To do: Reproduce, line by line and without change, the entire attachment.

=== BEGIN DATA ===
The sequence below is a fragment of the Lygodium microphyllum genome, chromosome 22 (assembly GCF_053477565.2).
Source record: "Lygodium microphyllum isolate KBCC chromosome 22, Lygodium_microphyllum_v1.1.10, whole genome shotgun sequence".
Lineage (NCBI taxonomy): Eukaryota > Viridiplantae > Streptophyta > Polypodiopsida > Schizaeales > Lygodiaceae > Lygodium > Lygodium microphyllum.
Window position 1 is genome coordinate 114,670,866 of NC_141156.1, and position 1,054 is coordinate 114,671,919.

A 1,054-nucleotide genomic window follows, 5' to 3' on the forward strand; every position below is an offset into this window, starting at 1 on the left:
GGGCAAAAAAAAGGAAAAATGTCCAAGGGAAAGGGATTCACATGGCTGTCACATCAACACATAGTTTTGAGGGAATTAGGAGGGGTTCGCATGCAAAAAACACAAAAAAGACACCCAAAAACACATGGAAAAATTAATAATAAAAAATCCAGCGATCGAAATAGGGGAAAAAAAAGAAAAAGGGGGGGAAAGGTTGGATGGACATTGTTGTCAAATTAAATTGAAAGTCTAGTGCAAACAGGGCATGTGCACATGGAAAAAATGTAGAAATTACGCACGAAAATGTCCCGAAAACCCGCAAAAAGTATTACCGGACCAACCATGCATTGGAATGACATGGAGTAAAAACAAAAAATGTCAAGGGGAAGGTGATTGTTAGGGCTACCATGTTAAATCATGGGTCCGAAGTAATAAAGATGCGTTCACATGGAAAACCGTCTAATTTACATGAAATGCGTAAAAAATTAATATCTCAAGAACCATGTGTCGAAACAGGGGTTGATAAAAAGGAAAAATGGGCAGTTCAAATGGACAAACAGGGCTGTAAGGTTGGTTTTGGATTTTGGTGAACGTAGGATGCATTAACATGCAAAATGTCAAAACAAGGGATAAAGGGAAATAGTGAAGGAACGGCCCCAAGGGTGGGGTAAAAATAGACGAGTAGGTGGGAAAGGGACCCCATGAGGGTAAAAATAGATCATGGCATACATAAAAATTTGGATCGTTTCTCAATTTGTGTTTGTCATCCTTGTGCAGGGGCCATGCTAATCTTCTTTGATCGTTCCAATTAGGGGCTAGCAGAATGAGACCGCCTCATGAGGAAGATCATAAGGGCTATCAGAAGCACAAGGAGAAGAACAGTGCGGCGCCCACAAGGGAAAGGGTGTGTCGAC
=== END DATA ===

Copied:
The sequence below is a fragment of the Lygodium microphyllum genome, chromosome 22 (assembly GCF_053477565.2).
Source record: "Lygodium microphyllum isolate KBCC chromosome 22, Lygodium_microphyllum_v1.1.10, whole genome shotgun sequence".
Lineage (NCBI taxonomy): Eukaryota > Viridiplantae > Streptophyta > Polypodiopsida > Schizaeales > Lygodiaceae > Lygodium > Lygodium microphyllum.
Window position 1 is genome coordinate 114,670,866 of NC_141156.1, and position 1,054 is coordinate 114,671,919.

A 1,054-nucleotide genomic window follows, 5' to 3' on the forward strand; every position below is an offset into this window, starting at 1 on the left:
GGGCAAAAAAAAGGAAAAATGTCCAAGGGAAAGGGATTCACATGGCTGTCACATCAACACATAGTTTTGAGGGAATTAGGAGGGGTTCGCATGCAAAAAACACAAAAAAGACACCCAAAAACACATGGAAAAATTAATAATAAAAAATCCAGCGATCGAAATAGGGGAAAAAAAAGAAAAAGGGGGGGAAAGGTTGGATGGACATTGTTGTCAAATTAAATTGAAAGTCTAGTGCAAACAGGGCATGTGCACATGGAAAAAATGTAGAAATTACGCACGAAAATGTCCCGAAAACCCGCAAAAAGTATTACCGGACCAACCATGCATTGGAATGACATGGAGTAAAAACAAAAAATGTCAAGGGGAAGGTGATTGTTAGGGCTACCATGTTAAATCATGGGTCCGAAGTAATAAAGATGCGTTCACATGGAAAACCGTCTAATTTACATGAAATGCGTAAAAAATTAATATCTCAAGAACCATGTGTCGAAACAGGGGTTGATAAAAAGGAAAAATGGGCAGTTCAAATGGACAAACAGGGCTGTAAGGTTGGTTTTGGATTTTGGTGAACGTAGGATGCATTAACATGCAAAATGTCAAAACAAGGGATAAAGGGAAATAGTGAAGGAACGGCCCCAAGGGTGGGGTAAAAATAGACGAGTAGGTGGGAAAGGGACCCCATGAGGGTAAAAATAGATCATGGCATACATAAAAATTTGGATCGTTTCTCAATTTGTGTTTGTCATCCTTGTGCAGGGGCCATGCTAATCTTCTTTGATCGTTCCAATTAGGGGCTAGCAGAATGAGACCGCCTCATGAGGAAGATCATAAGGGCTATCAGAAGCACAAGGAGAAGAACAGTGCGGCGCCCACAAGGGAAAGGGTGTGTCGAC